Turkey’s salty ‘Lake Tuz’ faces worst drought over the last 10 years
ISTANBUL – Doğan News Agency
Lake Tuz is seen in an aerial photo. Wikimedia Commons
Nice and warm weather is threatening Turkey’s second biggest and most delicate lake, which is facing its largest drought over the last 10 years.
Located at the heart of Central Anatolia, the ecosystem of “Lake Tuz,” which also provides 60 percent of the country’s needs in salt, is already endangered due to the mass exploitation of its natural resources.
The lack of rain this winter coupled with the prospective establishment of new companies may split the lake into two, an expert warned.
“The formation of the salt on Lake Tuz is directly connected to the level of water [underneath the ground]. We are [currently] experiencing the uninformed use of the groundwater. The second factor that directly affects the water reserves of Lake Tuz is the decrease of rain,” the head of Lake Tuz environmental research center Semih Ekercin was quoted by news portal T24.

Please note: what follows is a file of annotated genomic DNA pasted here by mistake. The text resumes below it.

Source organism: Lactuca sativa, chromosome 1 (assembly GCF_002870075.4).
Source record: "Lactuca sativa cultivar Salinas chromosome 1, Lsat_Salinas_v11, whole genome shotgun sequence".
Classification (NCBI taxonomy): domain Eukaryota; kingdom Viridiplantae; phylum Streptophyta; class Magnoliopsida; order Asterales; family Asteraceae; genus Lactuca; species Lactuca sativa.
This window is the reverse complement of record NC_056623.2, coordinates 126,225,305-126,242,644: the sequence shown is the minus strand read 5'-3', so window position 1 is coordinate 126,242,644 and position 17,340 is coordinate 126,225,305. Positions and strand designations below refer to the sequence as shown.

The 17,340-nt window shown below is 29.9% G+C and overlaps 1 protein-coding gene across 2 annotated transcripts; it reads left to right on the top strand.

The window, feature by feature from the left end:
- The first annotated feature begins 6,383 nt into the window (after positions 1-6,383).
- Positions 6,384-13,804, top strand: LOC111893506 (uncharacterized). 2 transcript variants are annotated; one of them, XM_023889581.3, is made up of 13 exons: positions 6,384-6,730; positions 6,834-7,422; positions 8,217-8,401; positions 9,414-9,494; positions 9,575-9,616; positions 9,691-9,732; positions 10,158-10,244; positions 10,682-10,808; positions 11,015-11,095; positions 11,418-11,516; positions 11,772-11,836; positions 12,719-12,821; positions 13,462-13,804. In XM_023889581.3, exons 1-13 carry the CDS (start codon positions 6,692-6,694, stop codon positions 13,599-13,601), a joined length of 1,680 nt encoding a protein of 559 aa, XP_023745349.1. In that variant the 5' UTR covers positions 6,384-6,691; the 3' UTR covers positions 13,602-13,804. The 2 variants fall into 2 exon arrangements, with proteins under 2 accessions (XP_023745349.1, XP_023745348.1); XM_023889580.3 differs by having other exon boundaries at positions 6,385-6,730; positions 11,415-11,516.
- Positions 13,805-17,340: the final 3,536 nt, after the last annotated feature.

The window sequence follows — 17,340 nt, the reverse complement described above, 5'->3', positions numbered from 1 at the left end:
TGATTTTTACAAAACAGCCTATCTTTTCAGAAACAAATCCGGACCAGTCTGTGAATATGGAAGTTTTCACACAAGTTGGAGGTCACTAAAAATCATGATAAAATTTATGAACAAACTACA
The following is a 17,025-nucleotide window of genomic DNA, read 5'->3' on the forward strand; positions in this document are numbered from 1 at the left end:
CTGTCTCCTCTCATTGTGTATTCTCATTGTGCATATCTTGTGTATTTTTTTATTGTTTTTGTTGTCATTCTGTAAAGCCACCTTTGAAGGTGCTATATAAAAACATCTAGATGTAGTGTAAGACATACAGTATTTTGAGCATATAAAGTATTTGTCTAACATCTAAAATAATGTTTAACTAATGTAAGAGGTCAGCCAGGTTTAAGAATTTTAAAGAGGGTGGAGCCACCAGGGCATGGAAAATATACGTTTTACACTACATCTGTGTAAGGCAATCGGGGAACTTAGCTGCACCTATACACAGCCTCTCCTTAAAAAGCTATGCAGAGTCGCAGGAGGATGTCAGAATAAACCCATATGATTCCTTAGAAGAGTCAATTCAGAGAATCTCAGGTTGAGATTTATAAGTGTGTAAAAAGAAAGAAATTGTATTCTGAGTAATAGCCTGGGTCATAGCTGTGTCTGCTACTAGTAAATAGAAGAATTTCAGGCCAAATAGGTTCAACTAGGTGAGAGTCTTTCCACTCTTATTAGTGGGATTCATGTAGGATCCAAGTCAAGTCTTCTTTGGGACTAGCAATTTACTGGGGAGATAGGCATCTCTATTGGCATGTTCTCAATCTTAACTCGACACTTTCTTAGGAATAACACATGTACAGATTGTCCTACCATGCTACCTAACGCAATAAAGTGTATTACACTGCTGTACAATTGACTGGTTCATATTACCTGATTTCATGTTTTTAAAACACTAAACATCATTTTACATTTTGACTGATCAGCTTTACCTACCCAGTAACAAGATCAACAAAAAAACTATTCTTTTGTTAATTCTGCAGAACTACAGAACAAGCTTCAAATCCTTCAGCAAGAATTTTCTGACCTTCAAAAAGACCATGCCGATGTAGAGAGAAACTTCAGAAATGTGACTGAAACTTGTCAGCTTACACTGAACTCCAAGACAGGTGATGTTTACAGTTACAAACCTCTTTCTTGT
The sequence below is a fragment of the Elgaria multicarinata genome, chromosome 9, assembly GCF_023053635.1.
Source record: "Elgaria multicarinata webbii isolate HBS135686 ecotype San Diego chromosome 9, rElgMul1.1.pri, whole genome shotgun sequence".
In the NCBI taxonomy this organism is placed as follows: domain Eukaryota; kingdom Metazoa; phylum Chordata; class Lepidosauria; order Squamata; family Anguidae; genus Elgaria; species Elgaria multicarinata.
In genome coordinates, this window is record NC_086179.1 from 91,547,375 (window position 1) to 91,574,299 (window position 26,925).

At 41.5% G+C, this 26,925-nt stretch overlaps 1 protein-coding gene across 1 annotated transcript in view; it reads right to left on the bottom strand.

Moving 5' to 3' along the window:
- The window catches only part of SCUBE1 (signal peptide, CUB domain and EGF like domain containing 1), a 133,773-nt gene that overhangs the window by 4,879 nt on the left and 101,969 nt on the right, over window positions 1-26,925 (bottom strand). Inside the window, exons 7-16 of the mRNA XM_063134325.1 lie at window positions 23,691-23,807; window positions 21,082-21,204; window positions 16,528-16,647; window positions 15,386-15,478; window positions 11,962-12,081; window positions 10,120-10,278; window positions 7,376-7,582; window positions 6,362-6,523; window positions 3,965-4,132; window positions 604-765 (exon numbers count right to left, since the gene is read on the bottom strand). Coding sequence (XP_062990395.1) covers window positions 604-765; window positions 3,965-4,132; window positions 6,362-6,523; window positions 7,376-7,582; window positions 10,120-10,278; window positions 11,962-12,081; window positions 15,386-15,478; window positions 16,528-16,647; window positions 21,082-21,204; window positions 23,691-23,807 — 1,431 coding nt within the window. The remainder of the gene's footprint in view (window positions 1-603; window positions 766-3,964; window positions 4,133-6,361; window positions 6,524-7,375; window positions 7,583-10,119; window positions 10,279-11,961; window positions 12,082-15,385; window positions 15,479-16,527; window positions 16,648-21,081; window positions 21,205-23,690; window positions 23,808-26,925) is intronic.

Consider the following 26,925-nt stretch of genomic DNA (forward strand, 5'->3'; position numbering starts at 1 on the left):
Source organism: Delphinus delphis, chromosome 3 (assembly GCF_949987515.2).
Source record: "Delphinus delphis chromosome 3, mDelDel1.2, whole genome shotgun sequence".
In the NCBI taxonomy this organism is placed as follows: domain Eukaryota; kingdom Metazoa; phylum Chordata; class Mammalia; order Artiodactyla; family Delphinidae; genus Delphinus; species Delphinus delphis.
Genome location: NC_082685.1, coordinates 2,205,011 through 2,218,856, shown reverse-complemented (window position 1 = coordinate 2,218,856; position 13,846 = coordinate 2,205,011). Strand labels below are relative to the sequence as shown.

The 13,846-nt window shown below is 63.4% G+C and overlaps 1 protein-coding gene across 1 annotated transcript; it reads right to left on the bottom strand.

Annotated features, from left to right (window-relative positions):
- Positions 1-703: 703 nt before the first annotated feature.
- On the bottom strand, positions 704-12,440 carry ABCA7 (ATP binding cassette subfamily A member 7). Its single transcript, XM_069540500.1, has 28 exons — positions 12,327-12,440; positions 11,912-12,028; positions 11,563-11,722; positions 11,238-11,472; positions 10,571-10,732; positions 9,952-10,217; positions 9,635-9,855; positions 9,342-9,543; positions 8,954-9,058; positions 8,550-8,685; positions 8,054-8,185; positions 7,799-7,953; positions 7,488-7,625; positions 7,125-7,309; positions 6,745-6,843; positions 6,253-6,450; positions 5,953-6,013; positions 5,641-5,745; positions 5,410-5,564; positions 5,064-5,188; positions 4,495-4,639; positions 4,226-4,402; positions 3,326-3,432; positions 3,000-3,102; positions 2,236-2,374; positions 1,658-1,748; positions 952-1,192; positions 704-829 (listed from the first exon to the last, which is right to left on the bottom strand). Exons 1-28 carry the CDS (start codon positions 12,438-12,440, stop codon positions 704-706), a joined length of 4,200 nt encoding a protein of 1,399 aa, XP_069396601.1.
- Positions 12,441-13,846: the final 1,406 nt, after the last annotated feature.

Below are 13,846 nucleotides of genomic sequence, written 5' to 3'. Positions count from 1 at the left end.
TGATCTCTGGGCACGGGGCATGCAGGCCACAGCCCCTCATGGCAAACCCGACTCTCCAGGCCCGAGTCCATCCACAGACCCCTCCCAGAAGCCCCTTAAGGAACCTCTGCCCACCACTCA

Ekercin emphasized snowfall was crucial for alimenting the lake’s reservoirs in water, adding alternative plans should be elaborated for years during which rains would be lower than average.
“We are passing through the driest January over the last decade. If February and March also continue like this, there is a possibility of a huge risk. Hence the main vaporization occurs during the summer time when the temperatures in the region rise up to 45-50 degrees,” Ekercin said.
He added 10 new salt factories may add up to the eight present ones and are the biggest threat for the lake’s survival.
Also home to one of the world’s largest flamingo colony, Lake Tuz is emitting a loud S.O.S. for years, as it slowly dies out due to uncontrolled water use while the authorities continue to turn a blind eye.
Environmentalist groups say the lake has shrunk 50 percent in size over the last 40 years.